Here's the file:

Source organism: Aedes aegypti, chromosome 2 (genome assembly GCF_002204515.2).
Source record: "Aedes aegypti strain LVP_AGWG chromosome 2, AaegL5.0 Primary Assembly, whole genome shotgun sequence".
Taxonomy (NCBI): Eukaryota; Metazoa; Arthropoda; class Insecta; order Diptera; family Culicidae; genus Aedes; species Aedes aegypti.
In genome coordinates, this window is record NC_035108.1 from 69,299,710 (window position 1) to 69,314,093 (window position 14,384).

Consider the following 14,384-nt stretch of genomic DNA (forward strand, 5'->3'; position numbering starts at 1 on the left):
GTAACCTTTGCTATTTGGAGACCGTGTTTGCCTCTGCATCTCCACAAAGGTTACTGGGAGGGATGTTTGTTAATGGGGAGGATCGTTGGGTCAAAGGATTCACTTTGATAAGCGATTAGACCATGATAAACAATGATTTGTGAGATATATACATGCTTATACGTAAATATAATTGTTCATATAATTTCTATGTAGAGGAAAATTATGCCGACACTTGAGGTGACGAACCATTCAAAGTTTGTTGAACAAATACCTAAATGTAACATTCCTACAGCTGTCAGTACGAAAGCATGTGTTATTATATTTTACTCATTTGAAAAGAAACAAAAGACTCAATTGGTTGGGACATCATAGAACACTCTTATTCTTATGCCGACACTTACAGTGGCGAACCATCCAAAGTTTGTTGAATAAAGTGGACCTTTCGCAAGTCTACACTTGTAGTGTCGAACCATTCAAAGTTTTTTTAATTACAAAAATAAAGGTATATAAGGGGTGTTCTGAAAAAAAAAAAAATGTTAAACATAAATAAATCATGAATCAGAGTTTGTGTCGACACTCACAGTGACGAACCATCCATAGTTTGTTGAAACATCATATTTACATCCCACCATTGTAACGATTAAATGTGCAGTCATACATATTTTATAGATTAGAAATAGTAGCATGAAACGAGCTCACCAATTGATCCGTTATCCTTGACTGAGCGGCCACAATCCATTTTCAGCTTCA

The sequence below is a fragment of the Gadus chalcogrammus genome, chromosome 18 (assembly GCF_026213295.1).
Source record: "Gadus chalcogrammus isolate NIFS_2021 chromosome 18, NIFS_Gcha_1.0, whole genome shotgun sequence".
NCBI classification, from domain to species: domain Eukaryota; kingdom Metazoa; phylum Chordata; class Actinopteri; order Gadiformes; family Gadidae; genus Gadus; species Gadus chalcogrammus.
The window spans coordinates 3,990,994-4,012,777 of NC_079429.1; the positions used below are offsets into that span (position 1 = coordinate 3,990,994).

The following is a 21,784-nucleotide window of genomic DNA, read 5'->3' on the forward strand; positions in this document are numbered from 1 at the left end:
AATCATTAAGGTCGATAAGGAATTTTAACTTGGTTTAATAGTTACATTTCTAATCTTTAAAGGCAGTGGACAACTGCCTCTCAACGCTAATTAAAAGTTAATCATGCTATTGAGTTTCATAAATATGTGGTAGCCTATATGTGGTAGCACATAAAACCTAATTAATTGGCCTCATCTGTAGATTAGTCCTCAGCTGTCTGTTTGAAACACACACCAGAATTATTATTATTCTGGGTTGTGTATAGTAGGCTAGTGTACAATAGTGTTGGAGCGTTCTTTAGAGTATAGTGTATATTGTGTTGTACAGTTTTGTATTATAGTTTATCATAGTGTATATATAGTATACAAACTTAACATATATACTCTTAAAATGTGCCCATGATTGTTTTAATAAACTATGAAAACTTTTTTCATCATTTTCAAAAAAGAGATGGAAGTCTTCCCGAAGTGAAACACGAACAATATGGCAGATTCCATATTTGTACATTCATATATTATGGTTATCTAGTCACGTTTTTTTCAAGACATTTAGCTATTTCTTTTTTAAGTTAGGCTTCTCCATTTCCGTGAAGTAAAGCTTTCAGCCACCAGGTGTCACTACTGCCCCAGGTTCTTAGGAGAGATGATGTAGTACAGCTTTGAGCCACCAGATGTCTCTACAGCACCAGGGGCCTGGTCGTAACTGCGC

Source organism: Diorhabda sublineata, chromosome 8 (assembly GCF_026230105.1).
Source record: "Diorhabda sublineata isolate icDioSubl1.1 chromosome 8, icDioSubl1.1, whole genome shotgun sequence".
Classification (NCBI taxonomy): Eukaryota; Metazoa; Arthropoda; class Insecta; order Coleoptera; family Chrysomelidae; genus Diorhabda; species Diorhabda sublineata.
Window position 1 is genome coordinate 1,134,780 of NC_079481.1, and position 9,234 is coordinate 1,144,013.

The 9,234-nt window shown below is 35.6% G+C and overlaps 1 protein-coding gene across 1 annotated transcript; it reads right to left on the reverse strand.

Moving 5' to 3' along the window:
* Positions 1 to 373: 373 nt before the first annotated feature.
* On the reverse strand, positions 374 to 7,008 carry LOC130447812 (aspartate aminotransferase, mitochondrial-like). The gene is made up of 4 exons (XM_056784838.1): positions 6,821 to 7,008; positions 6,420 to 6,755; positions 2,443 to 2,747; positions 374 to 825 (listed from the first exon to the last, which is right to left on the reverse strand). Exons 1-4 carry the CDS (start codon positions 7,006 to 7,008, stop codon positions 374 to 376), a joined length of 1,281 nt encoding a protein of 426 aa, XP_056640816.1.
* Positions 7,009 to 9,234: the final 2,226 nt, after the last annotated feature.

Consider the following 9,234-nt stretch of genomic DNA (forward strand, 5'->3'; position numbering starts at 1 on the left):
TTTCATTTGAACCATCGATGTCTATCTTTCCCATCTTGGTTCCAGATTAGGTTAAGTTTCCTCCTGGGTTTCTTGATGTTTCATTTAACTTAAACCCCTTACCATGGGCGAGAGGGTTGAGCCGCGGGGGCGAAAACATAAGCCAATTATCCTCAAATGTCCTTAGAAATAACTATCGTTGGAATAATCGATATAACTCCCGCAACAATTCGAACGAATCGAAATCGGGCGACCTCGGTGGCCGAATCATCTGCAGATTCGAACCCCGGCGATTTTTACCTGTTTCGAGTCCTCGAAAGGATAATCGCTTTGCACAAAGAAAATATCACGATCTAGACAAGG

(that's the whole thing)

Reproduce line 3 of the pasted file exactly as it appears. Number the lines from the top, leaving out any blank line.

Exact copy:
Taxonomy (NCBI): Eukaryota; Metazoa; Arthropoda; class Insecta; order Diptera; family Culicidae; genus Aedes; species Aedes aegypti.